During her M.F.A. in Creative Writing residencies at Fairleigh Dickinson University in Madison, New Jersey, writer and professor Racquel Henry became obsessed with seeing a fox. “Our campus has wild animals, and everyone kept talking about these fox sightings,” she explains. “The red fox is most common, but the black fox is rare. When my colleagues and I began our literary magazine, we wanted it to be a different sort of publication – a mix of literary and genre writing side-by-side, which is relatively rare. We decided to title it Black Fox.”
Henry, along with Pamela Harris and Marquita Hockaday, met at Farleigh Dickinson. They got together in the sprawling Vanderbilt Mansion on campus and hammered out the details of their now-seven-year old literary magazine, ultimately deciding it would blend literary fiction with personal essays, book reviews, author interviews, poetry, and genre fiction, including mysteries, children’s stories, and thrillers.
Sign up for our newsletter to receive FREE articles, publishing tips, writing advice, and more delivered to your inbox once a week.
“A lot of the magazines started at the same time don’t exist anymore,” Henry explains. “Our goal is to be a magazine that does stick around and give writers, regardless of genre, a platform.”
Tone, editorial content of Black Fox Literary Magazine
Black Fox editors publish a wide range of genre writing, and they’re open to experimental pieces. “I’ve published some really fantastic second-person stories,” Henry says. “I’m a huge fan when they’re done well. They work best when they’re in the short form, and we get to feel like a participant rather than feeling like the author is talking at the reader.”
One of these is Liza Carrasquillo’s short story “Cold,” (Issue #15, Winter 2017), which begins:
“When you reach the clearing at the top of the ridge, it is nearly midday. The sun beats down overhead on your heavy coat and exposed neck, causing your skin to shine. You run a sweaty hand over your short, dark hair and glance behind you as you hear the clumsy footsteps of the out-of-state college kids who’ve probably never hiked a day in their lives.”
Carrasquillo was still earning a Bachelor of Fine Arts degree when Black Fox published her story. Editors look for compelling stories told by emerging writers, as well as those who have several books published. They’re particularly excited to receive stories by writers of marginalized demographics and from writers internationally.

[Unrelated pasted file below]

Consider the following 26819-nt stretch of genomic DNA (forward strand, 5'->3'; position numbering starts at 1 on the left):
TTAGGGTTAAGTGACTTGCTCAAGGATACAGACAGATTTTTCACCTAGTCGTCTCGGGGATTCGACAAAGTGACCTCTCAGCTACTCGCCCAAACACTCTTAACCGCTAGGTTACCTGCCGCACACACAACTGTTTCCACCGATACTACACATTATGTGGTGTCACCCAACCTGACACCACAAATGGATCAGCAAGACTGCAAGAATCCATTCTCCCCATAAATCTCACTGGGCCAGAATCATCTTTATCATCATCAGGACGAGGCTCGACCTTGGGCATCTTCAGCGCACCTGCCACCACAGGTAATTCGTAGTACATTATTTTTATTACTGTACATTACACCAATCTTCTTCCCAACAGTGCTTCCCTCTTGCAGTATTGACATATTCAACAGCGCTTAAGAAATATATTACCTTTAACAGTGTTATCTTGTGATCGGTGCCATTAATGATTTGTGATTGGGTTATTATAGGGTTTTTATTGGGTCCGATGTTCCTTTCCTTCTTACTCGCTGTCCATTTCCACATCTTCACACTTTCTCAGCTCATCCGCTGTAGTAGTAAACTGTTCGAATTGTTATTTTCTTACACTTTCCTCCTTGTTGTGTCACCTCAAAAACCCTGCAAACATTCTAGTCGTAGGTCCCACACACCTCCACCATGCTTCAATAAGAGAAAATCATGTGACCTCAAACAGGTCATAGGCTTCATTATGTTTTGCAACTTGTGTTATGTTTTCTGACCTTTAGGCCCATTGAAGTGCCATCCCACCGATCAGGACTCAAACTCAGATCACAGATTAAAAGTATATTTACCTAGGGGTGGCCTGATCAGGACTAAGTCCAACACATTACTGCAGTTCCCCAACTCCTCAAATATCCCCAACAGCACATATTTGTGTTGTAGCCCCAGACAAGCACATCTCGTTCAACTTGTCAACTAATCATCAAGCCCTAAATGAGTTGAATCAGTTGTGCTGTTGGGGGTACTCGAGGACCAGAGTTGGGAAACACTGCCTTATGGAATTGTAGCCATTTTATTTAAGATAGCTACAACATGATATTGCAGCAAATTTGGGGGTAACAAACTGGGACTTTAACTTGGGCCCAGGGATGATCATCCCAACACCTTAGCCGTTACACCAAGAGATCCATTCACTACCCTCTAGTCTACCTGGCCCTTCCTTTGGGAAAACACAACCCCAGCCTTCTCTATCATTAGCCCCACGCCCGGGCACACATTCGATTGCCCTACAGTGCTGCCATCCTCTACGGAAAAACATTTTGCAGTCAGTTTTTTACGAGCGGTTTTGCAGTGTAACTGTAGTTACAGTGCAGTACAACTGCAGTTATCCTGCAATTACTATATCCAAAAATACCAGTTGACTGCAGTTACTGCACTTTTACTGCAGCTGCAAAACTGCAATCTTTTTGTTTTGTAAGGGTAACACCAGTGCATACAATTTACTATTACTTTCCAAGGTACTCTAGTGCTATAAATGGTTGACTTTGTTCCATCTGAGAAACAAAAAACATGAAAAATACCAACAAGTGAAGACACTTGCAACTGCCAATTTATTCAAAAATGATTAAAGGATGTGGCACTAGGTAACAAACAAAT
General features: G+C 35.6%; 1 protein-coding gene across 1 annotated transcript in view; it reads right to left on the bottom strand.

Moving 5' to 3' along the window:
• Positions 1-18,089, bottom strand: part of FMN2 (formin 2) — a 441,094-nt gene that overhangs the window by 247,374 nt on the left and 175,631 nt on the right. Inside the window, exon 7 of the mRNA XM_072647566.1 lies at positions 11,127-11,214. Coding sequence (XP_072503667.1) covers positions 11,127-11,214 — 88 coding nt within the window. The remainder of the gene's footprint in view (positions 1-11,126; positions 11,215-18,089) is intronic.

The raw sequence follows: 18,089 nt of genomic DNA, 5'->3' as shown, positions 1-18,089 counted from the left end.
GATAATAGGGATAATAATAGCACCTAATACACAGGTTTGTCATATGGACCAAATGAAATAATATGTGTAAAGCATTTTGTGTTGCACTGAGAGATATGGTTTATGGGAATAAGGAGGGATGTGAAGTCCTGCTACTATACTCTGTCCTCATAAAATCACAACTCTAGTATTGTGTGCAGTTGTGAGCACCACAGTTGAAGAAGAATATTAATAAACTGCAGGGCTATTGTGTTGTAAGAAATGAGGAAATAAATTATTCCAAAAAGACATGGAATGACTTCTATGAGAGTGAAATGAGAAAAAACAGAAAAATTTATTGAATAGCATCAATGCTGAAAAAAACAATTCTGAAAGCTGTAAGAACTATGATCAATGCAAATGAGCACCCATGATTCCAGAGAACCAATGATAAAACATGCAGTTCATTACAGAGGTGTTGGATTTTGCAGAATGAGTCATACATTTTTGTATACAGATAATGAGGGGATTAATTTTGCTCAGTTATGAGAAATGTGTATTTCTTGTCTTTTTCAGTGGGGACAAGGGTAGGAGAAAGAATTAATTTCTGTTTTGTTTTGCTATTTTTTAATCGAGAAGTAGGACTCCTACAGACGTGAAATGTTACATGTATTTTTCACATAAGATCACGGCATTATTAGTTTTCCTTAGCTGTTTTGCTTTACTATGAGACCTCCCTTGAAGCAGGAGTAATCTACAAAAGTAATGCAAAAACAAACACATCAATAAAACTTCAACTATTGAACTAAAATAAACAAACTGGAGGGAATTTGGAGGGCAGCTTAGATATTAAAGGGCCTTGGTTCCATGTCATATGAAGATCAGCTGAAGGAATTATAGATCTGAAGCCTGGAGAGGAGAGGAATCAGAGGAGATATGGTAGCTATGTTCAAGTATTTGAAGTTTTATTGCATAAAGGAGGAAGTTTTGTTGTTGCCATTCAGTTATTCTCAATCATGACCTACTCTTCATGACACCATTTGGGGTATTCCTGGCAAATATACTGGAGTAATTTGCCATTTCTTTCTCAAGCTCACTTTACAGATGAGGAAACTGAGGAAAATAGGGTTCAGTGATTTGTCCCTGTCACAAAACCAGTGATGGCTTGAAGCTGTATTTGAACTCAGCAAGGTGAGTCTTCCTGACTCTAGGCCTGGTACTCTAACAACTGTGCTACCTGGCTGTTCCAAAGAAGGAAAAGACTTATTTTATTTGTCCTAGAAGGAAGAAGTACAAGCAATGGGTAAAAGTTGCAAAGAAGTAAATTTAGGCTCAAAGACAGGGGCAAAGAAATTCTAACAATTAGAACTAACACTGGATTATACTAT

Contributors to Black Fox
Editors were eager to publish Jack Coey’s thriller, “Side of the Road.” “We loved it because the author was able to pack so much suspense and chill in just a mere three and a half pages,” Henry explains. “Plus, it had to do with murder.”
Coey’s story begins:
“He pulled the car off the side of the road, and turned off the engine. He was breathing heavily and sweat was on his face. He felt elated. He rolled down his window to get some cool air. Pictures of what he’d done flashed through his mind.”
Editors also admired “Bloody Sunday,” a flash fiction piece by Francis Fiordalisi. “This one was even shorter than ‘Side of the Road,’” Henry says, “but we loved the juxtaposition of the setting and the murderous act.”
Both of these stories appeared in Issue #8, Summer 2013. “We mentioned in the editorial letter that it was unofficially our thriller issue,” she says. “The founding editors and myself enjoy all fiction, but we really love dark fiction.”
Advice for potential contributors
Henry urges potential contributors to Black Fox Literary Magazine to read the submission guidelines online and follow them carefully so that the piece is properly formatted and sent through the online submission manager.
She and the other editors particularly enjoy well-written genre fiction, including young adult, mystery, flash fiction, and thriller. They look for poetry, personal essays, and other forms of creative nonfiction. In addition, they publish articles on the Black Fox blog.
“We are particularly interested in articles on the craft of writing, book reviews, book news, and publishing news,” they note on their website. “If it’s writing, book, or publishing related, then this is the place for it.”
Melissa Hart is the author of Avenging the Owl (Sky Pony, 2016) and Wild Within: How Rescuing Owls Inspired a Family (Lyons, 2014). Web: melissahart.com.
Spotlight: Black Fox Literary Magazine
“Quality fiction of all styles and genres, poetry, and nonfiction.”
Biannual, print and online.
Genres: Fiction, nonfiction, poetry.
Reading period: Year-round; check website for details.
Length: Prose to 5,000 words; 5 poems maximum.
Submission format: Digital submission through website.